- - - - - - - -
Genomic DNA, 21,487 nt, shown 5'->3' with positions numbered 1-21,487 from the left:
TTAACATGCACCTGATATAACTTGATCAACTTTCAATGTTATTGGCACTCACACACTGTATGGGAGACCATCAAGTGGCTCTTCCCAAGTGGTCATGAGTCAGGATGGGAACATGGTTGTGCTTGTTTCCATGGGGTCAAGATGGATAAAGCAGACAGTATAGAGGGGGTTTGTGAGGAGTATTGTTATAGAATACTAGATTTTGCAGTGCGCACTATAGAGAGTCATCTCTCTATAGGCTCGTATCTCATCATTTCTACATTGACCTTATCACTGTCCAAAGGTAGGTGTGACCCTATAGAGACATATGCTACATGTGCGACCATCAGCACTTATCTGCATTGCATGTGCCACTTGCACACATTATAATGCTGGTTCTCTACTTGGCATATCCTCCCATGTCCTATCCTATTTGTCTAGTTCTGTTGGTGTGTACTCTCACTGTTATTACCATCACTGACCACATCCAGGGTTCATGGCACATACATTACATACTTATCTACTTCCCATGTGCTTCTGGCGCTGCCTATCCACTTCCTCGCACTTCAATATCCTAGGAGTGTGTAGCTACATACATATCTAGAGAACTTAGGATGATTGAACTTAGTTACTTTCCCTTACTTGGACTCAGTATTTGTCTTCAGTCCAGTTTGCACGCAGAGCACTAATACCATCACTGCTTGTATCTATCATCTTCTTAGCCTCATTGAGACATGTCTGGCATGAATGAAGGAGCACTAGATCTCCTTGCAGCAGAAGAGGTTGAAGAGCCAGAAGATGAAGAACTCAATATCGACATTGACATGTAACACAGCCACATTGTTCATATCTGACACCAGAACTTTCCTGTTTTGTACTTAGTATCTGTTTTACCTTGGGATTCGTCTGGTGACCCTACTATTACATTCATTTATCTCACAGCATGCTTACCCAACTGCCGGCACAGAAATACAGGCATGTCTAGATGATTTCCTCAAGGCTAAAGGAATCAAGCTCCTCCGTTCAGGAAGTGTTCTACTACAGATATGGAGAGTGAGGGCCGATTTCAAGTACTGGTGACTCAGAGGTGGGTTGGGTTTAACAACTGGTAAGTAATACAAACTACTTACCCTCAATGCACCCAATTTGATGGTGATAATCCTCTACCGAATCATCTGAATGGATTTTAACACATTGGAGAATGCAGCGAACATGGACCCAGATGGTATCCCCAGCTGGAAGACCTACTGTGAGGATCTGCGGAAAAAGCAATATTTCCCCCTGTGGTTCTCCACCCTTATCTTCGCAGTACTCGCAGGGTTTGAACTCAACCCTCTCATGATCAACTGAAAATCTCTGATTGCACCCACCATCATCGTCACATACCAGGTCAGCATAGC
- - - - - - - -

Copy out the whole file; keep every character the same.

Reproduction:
Genomic DNA, 21,487 nt, shown 5'->3' with positions numbered 1-21,487 from the left:
TTAACATGCACCTGATATAACTTGATCAACTTTCAATGTTATTGGCACTCACACACTGTATGGGAGACCATCAAGTGGCTCTTCCCAAGTGGTCATGAGTCAGGATGGGAACATGGTTGTGCTTGTTTCCATGGGGTCAAGATGGATAAAGCAGACAGTATAGAGGGGGTTTGTGAGGAGTATTGTTATAGAATACTAGATTTTGCAGTGCGCACTATAGAGAGTCATCTCTCTATAGGCTCGTATCTCATCATTTCTACATTGACCTTATCACTGTCCAAAGGTAGGTGTGACCCTATAGAGACATATGCTACATGTGCGACCATCAGCACTTATCTGCATTGCATGTGCCACTTGCACACATTATAATGCTGGTTCTCTACTTGGCATATCCTCCCATGTCCTATCCTATTTGTCTAGTTCTGTTGGTGTGTACTCTCACTGTTATTACCATCACTGACCACATCCAGGGTTCATGGCACATACATTACATACTTATCTACTTCCCATGTGCTTCTGGCGCTGCCTATCCACTTCCTCGCACTTCAATATCCTAGGAGTGTGTAGCTACATACATATCTAGAGAACTTAGGATGATTGAACTTAGTTACTTTCCCTTACTTGGACTCAGTATTTGTCTTCAGTCCAGTTTGCACGCAGAGCACTAATACCATCACTGCTTGTATCTATCATCTTCTTAGCCTCATTGAGACATGTCTGGCATGAATGAAGGAGCACTAGATCTCCTTGCAGCAGAAGAGGTTGAAGAGCCAGAAGATGAAGAACTCAATATCGACATTGACATGTAACACAGCCACATTGTTCATATCTGACACCAGAACTTTCCTGTTTTGTACTTAGTATCTGTTTTACCTTGGGATTCGTCTGGTGACCCTACTATTACATTCATTTATCTCACAGCATGCTTACCCAACTGCCGGCACAGAAATACAGGCATGTCTAGATGATTTCCTCAAGGCTAAAGGAATCAAGCTCCTCCGTTCAGGAAGTGTTCTACTACAGATATGGAGAGTGAGGGCCGATTTCAAGTACTGGTGACTCAGAGGTGGGTTGGGTTTAACAACTGGTAAGTAATACAAACTACTTACCCTCAATGCACCCAATTTGATGGTGATAATCCTCTACCGAATCATCTGAATGGATTTTAACACATTGGAGAATGCAGCGAACATGGACCCAGATGGTATCCCCAGCTGGAAGACCTACTGTGAGGATCTGCGGAAAAAGCAATATTTCCCCCTGTGGTTCTCCACCCTTATCTTCGCAGTACTCGCAGGGTTTGAACTCAACCCTCTCATGATCAACTGAAAATCTCTGATTGCACCCACCATCATCGTCACATACCAGGTCAGCATAGC